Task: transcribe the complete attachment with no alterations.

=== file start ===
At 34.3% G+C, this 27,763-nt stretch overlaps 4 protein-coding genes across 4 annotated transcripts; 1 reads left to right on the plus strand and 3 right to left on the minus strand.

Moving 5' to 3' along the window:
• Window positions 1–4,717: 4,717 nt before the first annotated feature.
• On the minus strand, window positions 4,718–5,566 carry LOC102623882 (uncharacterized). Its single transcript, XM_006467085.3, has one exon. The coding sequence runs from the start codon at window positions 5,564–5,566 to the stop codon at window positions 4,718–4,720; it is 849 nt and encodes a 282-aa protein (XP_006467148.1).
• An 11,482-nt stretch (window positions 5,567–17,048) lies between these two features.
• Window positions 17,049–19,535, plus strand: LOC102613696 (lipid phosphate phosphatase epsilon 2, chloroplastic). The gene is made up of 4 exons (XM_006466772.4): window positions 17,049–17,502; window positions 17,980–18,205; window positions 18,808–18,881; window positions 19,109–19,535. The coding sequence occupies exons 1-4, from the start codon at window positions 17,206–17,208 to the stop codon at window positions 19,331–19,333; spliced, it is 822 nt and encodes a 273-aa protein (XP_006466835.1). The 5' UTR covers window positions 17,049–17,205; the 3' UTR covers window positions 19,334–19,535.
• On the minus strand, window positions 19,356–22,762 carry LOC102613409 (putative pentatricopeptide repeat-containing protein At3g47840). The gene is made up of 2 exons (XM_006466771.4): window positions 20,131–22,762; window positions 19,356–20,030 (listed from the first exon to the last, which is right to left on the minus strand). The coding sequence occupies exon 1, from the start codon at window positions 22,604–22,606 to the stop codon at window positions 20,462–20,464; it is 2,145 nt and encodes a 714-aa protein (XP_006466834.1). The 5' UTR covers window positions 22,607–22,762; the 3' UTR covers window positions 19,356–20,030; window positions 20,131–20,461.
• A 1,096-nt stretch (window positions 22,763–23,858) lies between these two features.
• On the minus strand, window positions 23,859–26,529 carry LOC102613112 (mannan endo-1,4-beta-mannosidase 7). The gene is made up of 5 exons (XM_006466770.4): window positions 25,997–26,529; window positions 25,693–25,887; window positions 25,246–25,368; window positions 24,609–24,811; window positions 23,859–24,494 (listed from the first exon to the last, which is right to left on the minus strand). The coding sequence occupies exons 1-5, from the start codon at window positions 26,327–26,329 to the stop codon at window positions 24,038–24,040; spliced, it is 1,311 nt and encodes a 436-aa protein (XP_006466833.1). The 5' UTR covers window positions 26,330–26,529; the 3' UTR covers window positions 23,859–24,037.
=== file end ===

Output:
At 34.3% G+C, this 27,763-nt stretch overlaps 4 protein-coding genes across 4 annotated transcripts; 1 reads left to right on the plus strand and 3 right to left on the minus strand.

Moving 5' to 3' along the window:
• Window positions 1–4,717: 4,717 nt before the first annotated feature.
• On the minus strand, window positions 4,718–5,566 carry LOC102623882 (uncharacterized). Its single transcript, XM_006467085.3, has one exon. The coding sequence runs from the start codon at window positions 5,564–5,566 to the stop codon at window positions 4,718–4,720; it is 849 nt and encodes a 282-aa protein (XP_006467148.1).
• An 11,482-nt stretch (window positions 5,567–17,048) lies between these two features.
• Window positions 17,049–19,535, plus strand: LOC102613696 (lipid phosphate phosphatase epsilon 2, chloroplastic). The gene is made up of 4 exons (XM_006466772.4): window positions 17,049–17,502; window positions 17,980–18,205; window positions 18,808–18,881; window positions 19,109–19,535. The coding sequence occupies exons 1-4, from the start codon at window positions 17,206–17,208 to the stop codon at window positions 19,331–19,333; spliced, it is 822 nt and encodes a 273-aa protein (XP_006466835.1). The 5' UTR covers window positions 17,049–17,205; the 3' UTR covers window positions 19,334–19,535.
• On the minus strand, window positions 19,356–22,762 carry LOC102613409 (putative pentatricopeptide repeat-containing protein At3g47840). The gene is made up of 2 exons (XM_006466771.4): window positions 20,131–22,762; window positions 19,356–20,030 (listed from the first exon to the last, which is right to left on the minus strand). The coding sequence occupies exon 1, from the start codon at window positions 22,604–22,606 to the stop codon at window positions 20,462–20,464; it is 2,145 nt and encodes a 714-aa protein (XP_006466834.1). The 5' UTR covers window positions 22,607–22,762; the 3' UTR covers window positions 19,356–20,030; window positions 20,131–20,461.
• A 1,096-nt stretch (window positions 22,763–23,858) lies between these two features.
• On the minus strand, window positions 23,859–26,529 carry LOC102613112 (mannan endo-1,4-beta-mannosidase 7). The gene is made up of 5 exons (XM_006466770.4): window positions 25,997–26,529; window positions 25,693–25,887; window positions 25,246–25,368; window positions 24,609–24,811; window positions 23,859–24,494 (listed from the first exon to the last, which is right to left on the minus strand). The coding sequence occupies exons 1-5, from the start codon at window positions 26,327–26,329 to the stop codon at window positions 24,038–24,040; spliced, it is 1,311 nt and encodes a 436-aa protein (XP_006466833.1). The 5' UTR covers window positions 26,330–26,529; the 3' UTR covers window positions 23,859–24,037.